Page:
Comparison of traditional and integrated first year curricula - Graduation success and MBTI distribution

J. Roger Parsons, Rachel McCord, J. Elaine Seat, Thomas Scott

Research output: Contribution to journalConference articlepeer-review

1 Scopus citations


As engineering educators have struggled with how to increase retention, interest nontraditional students into the profession, and incorporate an expanding knowledge base into the curriculum, the systematic study of how students learn technical material has become increasingly important. It has become accepted that students have different learning styles and that alternate teaching styles and methods can assist the learning process. Many of the innovations in approach to engineering education and the decrease in emphasis on lecturing as the primary method of material delivery have resulted from knowledge and appreciation of student learning style. Of the many diagnostic tools available to measure learning style, The Myers-Briggs Type Indicator1 (MBTI) is probably the most commonly used. In 2002, the authors published a MBTI distribution study for University of Tennessee engineering graduates 2. These students were educated in a traditional curriculum. This study provided us with insights about which personality types were ultimately successful in traditional engineering programs. There is now a sufficient number of our graduates that have been exposed to the significantly reformed Engage integrated first year curriculum3, fully implemented in 1999, that a meaningful comparison study can be performed. In this study, a comparison of graduation success and MBTI distribution is made between the approximately 1500 students who began engineering study just before the implementation of our new first year curriculum, and the first 1500 students who entered the new curriculum. The most significant effect of this curriculum change was a 6% increase in graduation rate for entering students. The on-time completion of first year requirements for engineering students increased 15% when this curriculum was introduced, this early advantage tapering down to 6% as students progressed through the remainder of the curriculum. Graduation rates increased more significantly for female students, and for most MBTI designations, by 4-letter type, 2-letter temperament, or single letter preference.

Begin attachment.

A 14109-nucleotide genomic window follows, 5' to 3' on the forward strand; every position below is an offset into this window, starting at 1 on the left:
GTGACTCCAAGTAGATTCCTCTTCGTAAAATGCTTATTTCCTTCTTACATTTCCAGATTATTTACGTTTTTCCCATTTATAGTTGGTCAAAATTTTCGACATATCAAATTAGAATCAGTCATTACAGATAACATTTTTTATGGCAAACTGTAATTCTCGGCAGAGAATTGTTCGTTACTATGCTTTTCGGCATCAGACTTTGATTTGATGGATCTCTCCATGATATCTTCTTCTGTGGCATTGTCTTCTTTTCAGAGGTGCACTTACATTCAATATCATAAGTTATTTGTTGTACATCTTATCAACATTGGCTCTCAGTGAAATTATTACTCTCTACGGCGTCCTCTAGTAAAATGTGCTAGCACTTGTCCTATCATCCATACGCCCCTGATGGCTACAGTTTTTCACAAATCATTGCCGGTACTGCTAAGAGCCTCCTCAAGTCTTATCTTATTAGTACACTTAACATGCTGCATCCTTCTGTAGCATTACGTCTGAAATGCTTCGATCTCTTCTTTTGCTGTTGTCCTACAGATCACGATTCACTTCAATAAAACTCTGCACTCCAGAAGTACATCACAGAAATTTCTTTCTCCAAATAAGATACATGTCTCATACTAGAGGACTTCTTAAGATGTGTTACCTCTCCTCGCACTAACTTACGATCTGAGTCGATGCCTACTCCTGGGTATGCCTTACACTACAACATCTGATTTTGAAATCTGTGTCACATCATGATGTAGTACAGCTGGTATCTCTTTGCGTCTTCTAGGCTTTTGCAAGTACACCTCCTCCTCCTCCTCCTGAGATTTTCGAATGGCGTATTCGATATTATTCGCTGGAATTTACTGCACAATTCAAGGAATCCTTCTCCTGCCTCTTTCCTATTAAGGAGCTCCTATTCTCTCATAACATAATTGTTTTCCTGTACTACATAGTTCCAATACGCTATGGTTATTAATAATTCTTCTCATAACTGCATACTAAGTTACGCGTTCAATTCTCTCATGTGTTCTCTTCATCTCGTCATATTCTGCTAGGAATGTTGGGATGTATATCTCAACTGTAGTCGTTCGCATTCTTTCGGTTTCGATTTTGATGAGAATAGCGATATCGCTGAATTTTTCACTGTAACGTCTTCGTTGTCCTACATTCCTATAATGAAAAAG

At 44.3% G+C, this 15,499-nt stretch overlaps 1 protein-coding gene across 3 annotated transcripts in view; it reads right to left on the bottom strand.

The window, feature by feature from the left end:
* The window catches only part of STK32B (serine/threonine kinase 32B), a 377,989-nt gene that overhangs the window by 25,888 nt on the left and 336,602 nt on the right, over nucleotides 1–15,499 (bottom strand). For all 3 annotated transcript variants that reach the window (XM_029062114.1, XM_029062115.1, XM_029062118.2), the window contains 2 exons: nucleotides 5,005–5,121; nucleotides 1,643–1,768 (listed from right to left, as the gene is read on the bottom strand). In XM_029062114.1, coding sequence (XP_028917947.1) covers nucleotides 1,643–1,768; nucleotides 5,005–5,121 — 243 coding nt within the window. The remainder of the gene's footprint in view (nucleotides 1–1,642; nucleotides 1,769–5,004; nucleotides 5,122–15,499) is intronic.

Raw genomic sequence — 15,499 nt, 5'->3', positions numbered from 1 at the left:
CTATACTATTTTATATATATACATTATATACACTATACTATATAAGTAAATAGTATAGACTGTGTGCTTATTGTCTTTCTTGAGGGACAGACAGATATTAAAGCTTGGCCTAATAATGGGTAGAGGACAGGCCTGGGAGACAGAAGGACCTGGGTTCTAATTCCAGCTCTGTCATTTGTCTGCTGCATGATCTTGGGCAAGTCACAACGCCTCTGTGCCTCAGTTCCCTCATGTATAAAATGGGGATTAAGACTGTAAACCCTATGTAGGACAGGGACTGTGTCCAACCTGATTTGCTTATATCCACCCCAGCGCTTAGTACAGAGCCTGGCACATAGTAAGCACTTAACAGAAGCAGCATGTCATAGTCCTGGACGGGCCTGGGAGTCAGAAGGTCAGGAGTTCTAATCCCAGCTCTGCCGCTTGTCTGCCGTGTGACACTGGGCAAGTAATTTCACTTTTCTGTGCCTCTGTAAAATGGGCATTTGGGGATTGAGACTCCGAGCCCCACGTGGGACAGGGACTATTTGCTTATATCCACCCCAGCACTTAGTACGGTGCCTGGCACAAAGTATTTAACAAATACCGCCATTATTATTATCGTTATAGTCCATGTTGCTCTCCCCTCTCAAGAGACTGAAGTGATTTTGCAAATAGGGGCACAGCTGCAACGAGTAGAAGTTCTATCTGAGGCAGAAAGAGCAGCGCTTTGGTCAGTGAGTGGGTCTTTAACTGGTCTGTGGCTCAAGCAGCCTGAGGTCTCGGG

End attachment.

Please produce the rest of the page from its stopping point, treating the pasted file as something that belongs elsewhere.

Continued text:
Original languageEnglish (US)
JournalASEE Annual Conference and Exposition, Conference Proceedings
StatePublished - 2008
Externally publishedYes
Event2008 ASEE Annual Conference and Exposition - Pittsburg, PA, United States
Duration: Jun 22 2008Jun 24 2008


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